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Understanding ADAM access control

Updated: August 22, 2005

Applies To: Windows Server 2003 R2

Access control

The term access control describes how a directory service provides and secures access to directory data. Access control in Active Directory Application Mode (ADAM) consists of two parts. First, ADAM authenticates the identity of users requesting access to the directory, allowing only successfully authenticated users into the directory. Second, ADAM uses security descriptors, called access control lists (ACLs), on directory objects to determine to which objects an authenticated user has access.


Users, or security principals, request directory data from ADAM through directory-enabled applications, which in turn make requests to ADAM using Lightweight Directory Access Protocol (LDAP). Before making a request for data, the directory-enabled application must present the user's credentials to ADAM for authentication, or binding. This request includes a user name, password, and—depending on the type of bind—a domain name or computer name.

ADAM can accept authentication, or bind, requests from both ADAM security principals and Windows (local and domain) security principals. ADAM security principals are authenticated directly by ADAM. Local Windows security principals are authenticated by the local computer. Domain security principals must authenticated by an Active Directory domain controller. The following table summarizes supported authentication methods in ADAM, based on the type of security principal.


Security principal Accepted credential formats Authenticated by


  • Distinguished name

  • Canonical name

  • displayName attribute value

  • User principal name (UPN)

ADAM instance

Workstation account

  • Machine name\account

Local Security Authority (LSA) on the local computer

Domain account

  • Domain name\account

  • UPN

LSA on a domain controller from the user's domain

A UPN that is used in ADAM does not require the use of the "@" symbol.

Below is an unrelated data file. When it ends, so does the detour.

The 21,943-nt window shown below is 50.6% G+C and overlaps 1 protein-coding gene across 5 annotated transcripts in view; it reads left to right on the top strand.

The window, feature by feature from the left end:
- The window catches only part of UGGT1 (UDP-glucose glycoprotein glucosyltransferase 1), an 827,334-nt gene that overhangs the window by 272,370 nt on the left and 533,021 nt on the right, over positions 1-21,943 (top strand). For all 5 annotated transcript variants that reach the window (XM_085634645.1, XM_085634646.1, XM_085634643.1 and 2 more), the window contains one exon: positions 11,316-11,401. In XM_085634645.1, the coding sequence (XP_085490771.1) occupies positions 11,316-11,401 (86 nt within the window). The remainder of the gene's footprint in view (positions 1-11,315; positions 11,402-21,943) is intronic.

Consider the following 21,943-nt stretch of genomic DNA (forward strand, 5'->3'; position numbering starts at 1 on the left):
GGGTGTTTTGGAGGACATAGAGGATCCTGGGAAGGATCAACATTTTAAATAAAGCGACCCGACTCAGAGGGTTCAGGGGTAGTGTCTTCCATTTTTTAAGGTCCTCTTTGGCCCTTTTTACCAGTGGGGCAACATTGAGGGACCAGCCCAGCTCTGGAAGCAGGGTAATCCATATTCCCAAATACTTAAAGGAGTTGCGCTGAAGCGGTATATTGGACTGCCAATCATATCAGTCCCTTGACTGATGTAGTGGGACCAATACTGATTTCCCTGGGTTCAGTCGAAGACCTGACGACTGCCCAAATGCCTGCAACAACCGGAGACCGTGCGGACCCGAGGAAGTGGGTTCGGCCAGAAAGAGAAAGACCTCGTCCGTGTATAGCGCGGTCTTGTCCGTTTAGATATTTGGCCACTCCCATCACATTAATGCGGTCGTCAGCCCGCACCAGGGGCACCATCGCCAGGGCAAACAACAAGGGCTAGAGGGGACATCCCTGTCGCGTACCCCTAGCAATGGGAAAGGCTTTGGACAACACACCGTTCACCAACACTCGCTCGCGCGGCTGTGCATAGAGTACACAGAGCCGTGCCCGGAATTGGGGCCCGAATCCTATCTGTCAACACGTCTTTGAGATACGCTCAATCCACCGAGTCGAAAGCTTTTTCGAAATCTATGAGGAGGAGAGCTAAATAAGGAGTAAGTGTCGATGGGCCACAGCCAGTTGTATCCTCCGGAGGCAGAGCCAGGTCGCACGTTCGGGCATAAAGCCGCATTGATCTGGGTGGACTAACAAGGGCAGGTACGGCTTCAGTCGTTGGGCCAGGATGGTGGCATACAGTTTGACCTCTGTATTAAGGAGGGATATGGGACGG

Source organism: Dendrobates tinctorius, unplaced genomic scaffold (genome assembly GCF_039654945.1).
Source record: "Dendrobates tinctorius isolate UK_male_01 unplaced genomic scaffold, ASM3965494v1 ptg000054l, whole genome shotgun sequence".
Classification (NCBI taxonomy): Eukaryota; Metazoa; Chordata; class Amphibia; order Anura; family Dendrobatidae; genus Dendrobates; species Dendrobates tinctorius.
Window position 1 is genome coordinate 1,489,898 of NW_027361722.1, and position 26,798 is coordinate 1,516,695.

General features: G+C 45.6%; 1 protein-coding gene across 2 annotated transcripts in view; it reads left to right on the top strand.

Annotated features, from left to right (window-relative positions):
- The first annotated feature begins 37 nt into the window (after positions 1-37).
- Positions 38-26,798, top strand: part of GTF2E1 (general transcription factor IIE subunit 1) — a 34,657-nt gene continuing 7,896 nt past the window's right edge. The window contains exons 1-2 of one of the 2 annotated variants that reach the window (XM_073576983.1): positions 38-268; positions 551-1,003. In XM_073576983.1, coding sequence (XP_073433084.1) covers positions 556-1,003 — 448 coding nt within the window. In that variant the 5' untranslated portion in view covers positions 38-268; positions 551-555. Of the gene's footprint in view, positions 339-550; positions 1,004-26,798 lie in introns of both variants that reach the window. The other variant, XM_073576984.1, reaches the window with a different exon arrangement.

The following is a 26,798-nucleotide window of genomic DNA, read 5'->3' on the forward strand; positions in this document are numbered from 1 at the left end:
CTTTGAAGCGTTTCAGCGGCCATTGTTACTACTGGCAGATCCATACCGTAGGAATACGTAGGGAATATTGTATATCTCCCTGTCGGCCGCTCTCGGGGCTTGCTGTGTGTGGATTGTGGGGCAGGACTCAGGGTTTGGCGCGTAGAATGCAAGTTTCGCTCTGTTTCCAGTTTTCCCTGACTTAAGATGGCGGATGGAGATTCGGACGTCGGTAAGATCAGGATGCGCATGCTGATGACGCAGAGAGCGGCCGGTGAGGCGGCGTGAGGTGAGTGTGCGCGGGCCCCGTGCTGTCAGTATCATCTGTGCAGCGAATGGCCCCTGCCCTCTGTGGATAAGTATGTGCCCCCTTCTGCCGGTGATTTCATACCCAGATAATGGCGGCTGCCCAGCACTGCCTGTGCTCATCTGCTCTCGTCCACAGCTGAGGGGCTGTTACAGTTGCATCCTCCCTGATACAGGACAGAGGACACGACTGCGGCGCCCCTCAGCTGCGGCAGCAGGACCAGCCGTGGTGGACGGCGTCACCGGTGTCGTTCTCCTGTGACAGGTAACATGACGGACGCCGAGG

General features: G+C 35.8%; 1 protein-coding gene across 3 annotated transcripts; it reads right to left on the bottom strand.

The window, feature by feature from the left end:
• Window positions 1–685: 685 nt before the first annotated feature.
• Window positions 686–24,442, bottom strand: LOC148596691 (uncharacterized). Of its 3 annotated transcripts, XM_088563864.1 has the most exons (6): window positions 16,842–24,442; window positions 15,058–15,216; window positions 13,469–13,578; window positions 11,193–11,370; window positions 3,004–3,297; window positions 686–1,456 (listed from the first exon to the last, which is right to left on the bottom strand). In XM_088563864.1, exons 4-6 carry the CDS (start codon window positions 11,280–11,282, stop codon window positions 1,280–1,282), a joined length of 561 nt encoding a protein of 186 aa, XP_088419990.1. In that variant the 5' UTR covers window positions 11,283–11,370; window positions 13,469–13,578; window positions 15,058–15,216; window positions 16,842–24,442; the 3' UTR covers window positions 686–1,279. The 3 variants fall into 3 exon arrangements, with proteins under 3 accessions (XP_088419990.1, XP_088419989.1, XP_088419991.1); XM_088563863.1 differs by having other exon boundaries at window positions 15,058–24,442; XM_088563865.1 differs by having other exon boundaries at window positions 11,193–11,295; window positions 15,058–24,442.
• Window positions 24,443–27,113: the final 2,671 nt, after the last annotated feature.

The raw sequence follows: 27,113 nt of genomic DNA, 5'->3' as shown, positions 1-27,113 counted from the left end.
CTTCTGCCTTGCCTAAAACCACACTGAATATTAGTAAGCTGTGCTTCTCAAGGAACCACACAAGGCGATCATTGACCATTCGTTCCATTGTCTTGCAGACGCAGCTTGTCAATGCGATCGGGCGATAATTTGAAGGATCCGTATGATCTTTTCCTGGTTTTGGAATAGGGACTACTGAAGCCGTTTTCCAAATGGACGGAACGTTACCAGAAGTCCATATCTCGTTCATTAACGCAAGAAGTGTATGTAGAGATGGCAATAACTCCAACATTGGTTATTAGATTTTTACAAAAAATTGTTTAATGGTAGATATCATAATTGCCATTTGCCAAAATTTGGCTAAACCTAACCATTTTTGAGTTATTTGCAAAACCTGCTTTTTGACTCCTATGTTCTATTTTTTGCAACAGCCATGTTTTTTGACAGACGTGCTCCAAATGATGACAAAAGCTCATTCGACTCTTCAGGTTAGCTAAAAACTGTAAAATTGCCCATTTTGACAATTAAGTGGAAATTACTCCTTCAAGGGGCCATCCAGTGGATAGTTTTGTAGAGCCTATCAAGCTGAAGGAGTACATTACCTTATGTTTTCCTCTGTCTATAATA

The possible authentication paths in ADAM are shown in the figure below.

ADAM authentication

For more information about binding to LDAP directories, see Establishing an LDAP Session (http://go.microsoft.com/fwlink/?LinkId=99557).

ADAM security principals

ADAM security principals are users or other objects that are created and reside in the ADAM directory. ADAM security principals can be created based on the importable user classes (including inetOrgPerson) that are provided with ADAM. Or, ADAM security principals can be created from any object class in the schema that contains the SecurityPrincipal static auxclass and the unicodePwd attribute. ADAM assigns each ADAM security principal a unique security ID (SID), which is guaranteed to be unique across all ADAM naming contexts. For more information about ADAM security principals, see Understanding ADAM users and groups.


Permissions on ADAM directory objects are assigned to users and groups using access control lists (ACLs). An ACL contains a list of users and groups that have been assigned permissions on a directory object, and it also contains the types of permissions (read, write, and so on) that they have been assigned. (Each individual entry in an ACL is called an access control entry (ACE).) If an ACL on a directory object does not explicitly assign permissions to a user, or to any groups that a user is a member of, the user will be denied access to that object.

For the most part, ACLs in ADAM function the same as in Active Directory. ACEs differ between ADAM and Active Directory in that ADAM validates SIDs as they are added to the ACE, while Active Directory allows all user SIDs. ADAM user SIDs are allowed only if one of the following conditions is true:

  • The ADAM user is in the same naming context as the object to which the ACE is added.

  • The object is in the schema naming context.

  • The object is in the configuration naming context.

Security context

After a user has been successfully authenticated, ADAM can construct the security context for the authenticated user. This security context specifies the SID of the user, along with a list of all of the groups to which the user belongs.

The security context for an authenticated Windows security principal includes:

  • The user's SID

  • The user's Windows group memberships

  • The user's ADAM group memberships (including those groups in which the user is a direct member and those groups in which the user is a member through recursive group expansion)

The security context for an authenticated ADAM security principal includes:

  • The user's SID

  • SIDs of each of the following ADAM groups:

    • Everyone

    • AuthUsers

    • Users group from the partition in which the ADAM user resides

    • Users group from the configuration partition

    • Groups in which the user is a member through recursive group expansion

By comparing an authenticated user's security context with the ACL on the directory object to which the user has requested access, ADAM can determine whether to grant the user access to the object.

Retrieving user SIDs

You can retrieve an active user's SIDs by explicitly querying the tokenGroups attribute on the rootDSE. The tokenGroups attribute is a multivalued attribute. The first value represents the user's individual SID, with the values following representing the user's ADAM and Windows group SIDs.

For more information about how access control is determined in Active Directory and ADAM, see Controlling Access to Objects in Active Directory Domain Services (http://go.microsoft.com/fwlink/?LinkId=99558).

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